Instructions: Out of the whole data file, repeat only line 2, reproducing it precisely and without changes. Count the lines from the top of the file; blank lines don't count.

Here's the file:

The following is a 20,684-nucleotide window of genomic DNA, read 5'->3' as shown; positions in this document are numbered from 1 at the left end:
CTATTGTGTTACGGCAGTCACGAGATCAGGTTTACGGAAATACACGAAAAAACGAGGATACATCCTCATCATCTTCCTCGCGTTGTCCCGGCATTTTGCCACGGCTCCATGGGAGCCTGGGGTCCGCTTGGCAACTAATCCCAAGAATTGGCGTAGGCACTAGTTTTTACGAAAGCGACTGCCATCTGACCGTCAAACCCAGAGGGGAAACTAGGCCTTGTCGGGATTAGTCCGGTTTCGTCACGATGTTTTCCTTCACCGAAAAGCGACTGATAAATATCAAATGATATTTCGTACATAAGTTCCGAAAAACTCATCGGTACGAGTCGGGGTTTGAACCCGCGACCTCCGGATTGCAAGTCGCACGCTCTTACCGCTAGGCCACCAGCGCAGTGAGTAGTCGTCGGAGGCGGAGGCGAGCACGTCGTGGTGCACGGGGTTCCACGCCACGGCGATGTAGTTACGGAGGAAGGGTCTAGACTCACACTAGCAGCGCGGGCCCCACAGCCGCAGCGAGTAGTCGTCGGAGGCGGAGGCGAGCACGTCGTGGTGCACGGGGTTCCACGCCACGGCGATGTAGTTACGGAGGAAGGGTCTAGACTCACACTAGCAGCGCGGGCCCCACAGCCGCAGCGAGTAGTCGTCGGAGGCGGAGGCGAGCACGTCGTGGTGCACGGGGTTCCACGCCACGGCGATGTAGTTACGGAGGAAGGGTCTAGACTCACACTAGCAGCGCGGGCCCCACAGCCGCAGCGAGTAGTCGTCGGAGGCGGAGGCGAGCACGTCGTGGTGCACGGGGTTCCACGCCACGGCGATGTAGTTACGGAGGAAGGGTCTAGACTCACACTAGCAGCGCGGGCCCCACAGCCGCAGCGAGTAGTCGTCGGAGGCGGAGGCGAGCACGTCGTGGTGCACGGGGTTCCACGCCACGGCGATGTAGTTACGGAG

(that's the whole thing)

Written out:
CTATTGTGTTACGGCAGTCACGAGATCAGGTTTACGGAAATACACGAAAAAACGAGGATACATCCTCATCATCTTCCTCGCGTTGTCCCGGCATTTTGCCACGGCTCCATGGGAGCCTGGGGTCCGCTTGGCAACTAATCCCAAGAATTGGCGTAGGCACTAGTTTTTACGAAAGCGACTGCCATCTGACCGTCAAACCCAGAGGGGAAACTAGGCCTTGTCGGGATTAGTCCGGTTTCGTCACGATGTTTTCCTTCACCGAAAAGCGACTGATAAATATCAAATGATATTTCGTACATAAGTTCCGAAAAACTCATCGGTACGAGTCGGGGTTTGAACCCGCGACCTCCGGATTGCAAGTCGCACGCTCTTACCGCTAGGCCACCAGCGCAGTGAGTAGTCGTCGGAGGCGGAGGCGAGCACGTCGTGGTGCACGGGGTTCCACGCCACGGCGATGTAGTTACGGAGGAAGGGTCTAGACTCACACTAGCAGCGCGGGCCCCACAGCCGCAGCGAGTAGTCGTCGGAGGCGGAGGCGAGCACGTCGTGGTGCACGGGGTTCCACGCCACGGCGATGTAGTTACGGAGGAAGGGTCTAGACTCACACTAGCAGCGCGGGCCCCACAGCCGCAGCGAGTAGTCGTCGGAGGCGGAGGCGAGCACGTCGTGGTGCACGGGGTTCCACGCCACGGCGATGTAGTTACGGAGGAAGGGTCTAGACTCACACTAGCAGCGCGGGCCCCACAGCCGCAGCGAGTAGTCGTCGGAGGCGGAGGCGAGCACGTCGTGGTGCACGGGGTTCCACGCCACGGCGATGTAGTTACGGAGGAAGGGTCTAGACTCACACTAGCAGCGCGGGCCCCACAGCCGCAGCGAGTAGTCGTCGGAGGCGGAGGCGAGCACGTCGTGGTGCACGGGGTTCCACGCCACGGCGATGTAGTTACGGAG